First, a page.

– Guest blogger, Jack Benway contributes the following review of Buddy – The Buddy Holly Story presented by the Phoenix Theater League at the Orpheum Theater March 2015.
The Jukebox Musical Theater genre is growing on me, if for no other
reason than its combination of absurdity and audacity.
The genre takes somebody else’s already popular and well-known musical
body of work, weaves an (often contrived or minimal) narrative around
it, adds some choreography, costuming, and stage work, and delivers it
as a theatrical production.
Considering that a good rock-and-roll live show already includes
choreography, costuming, and stagework, it becomes clear that a Jukebox
Musical is really just extremely clever marketing to significantly
increase the ticket price of a cover band or retrospective musical
review. Bully for them — bring on the clever marketing!
No rock band ever won a Tony Award for their live tour, but repackage
the songs of that same rock band, performed by others, as musical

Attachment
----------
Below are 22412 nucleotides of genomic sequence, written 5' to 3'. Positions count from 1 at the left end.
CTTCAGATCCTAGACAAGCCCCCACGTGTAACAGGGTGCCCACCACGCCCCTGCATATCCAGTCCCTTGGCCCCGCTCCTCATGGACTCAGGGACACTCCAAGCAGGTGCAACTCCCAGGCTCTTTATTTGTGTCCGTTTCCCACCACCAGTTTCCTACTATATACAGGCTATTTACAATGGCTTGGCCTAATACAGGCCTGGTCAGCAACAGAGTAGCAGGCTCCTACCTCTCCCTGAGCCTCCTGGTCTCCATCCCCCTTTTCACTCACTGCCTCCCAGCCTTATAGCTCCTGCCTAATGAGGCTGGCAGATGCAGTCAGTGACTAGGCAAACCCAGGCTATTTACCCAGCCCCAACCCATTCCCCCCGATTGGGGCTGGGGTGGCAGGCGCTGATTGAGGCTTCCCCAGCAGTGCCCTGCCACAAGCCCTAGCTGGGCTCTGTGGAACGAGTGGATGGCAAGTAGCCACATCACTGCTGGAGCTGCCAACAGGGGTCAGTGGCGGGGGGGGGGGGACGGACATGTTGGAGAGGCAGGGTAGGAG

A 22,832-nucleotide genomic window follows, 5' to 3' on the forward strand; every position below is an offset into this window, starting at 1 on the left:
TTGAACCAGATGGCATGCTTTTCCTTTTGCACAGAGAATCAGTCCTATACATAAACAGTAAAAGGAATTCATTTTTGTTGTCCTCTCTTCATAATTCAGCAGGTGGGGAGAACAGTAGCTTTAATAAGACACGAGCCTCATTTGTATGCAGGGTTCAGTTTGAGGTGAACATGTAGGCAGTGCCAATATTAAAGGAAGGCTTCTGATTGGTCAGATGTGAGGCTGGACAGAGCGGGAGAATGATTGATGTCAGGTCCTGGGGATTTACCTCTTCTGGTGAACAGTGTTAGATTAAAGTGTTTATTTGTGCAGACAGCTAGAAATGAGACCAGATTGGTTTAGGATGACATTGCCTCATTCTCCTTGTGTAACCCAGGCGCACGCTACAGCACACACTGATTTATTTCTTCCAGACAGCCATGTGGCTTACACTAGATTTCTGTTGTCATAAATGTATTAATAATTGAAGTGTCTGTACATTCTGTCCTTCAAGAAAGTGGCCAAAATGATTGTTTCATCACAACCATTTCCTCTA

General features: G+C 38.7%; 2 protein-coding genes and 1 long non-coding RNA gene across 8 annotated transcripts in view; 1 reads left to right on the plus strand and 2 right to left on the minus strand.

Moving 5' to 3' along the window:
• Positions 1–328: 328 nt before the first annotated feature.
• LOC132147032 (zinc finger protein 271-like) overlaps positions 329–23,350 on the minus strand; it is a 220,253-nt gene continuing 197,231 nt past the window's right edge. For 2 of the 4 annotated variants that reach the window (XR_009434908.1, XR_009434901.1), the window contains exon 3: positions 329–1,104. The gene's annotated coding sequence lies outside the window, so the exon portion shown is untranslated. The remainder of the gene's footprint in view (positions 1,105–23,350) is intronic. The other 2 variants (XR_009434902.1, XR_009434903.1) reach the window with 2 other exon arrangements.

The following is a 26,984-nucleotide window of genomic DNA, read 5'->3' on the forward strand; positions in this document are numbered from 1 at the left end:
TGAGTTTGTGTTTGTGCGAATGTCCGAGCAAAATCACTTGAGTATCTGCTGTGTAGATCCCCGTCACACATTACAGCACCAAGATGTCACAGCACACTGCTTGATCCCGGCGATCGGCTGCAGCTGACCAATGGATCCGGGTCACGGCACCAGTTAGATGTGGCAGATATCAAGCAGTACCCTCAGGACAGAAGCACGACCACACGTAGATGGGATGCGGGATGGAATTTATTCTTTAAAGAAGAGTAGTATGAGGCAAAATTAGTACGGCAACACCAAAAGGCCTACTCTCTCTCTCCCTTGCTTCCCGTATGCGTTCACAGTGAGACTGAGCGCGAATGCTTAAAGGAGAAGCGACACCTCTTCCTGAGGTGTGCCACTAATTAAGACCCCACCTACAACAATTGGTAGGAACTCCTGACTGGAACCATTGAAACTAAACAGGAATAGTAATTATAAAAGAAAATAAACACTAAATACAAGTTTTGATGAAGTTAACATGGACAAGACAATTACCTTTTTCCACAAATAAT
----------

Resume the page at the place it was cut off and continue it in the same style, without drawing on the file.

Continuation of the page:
theatre, and a trophy will be awarded in short order.
Buddy (the Buddy Holly Story) delivered the best that the Jukebox
Musical genre can offer.
Its narrative, describing Buddy Holly’s rocket ride to stardom and
tragic abrupt demise, contributed nicely to the mostly musical production.
The clever mechanism of radio show snippets for timeline advancement
made for rapid progression with minimal need for set changes or chorus
Its biggest miss was the use of chorus girls singing ad jingles during
the first act, which seemed out of place and a bit contrived for the
production as a whole — a good idea that wasn’t executed or implemented
The impersonator (er, actor) playing Buddy Holly was fantastic, as were
those playing the lesser roles of The Big Bopper, Ritchie Valens, and the
Crickets. The music was wonderful. Costumes were appropriate but not
Buddy made me wish I could have seen Buddy Holly perform live, or at
least, take in a good Buddy Holly cover band.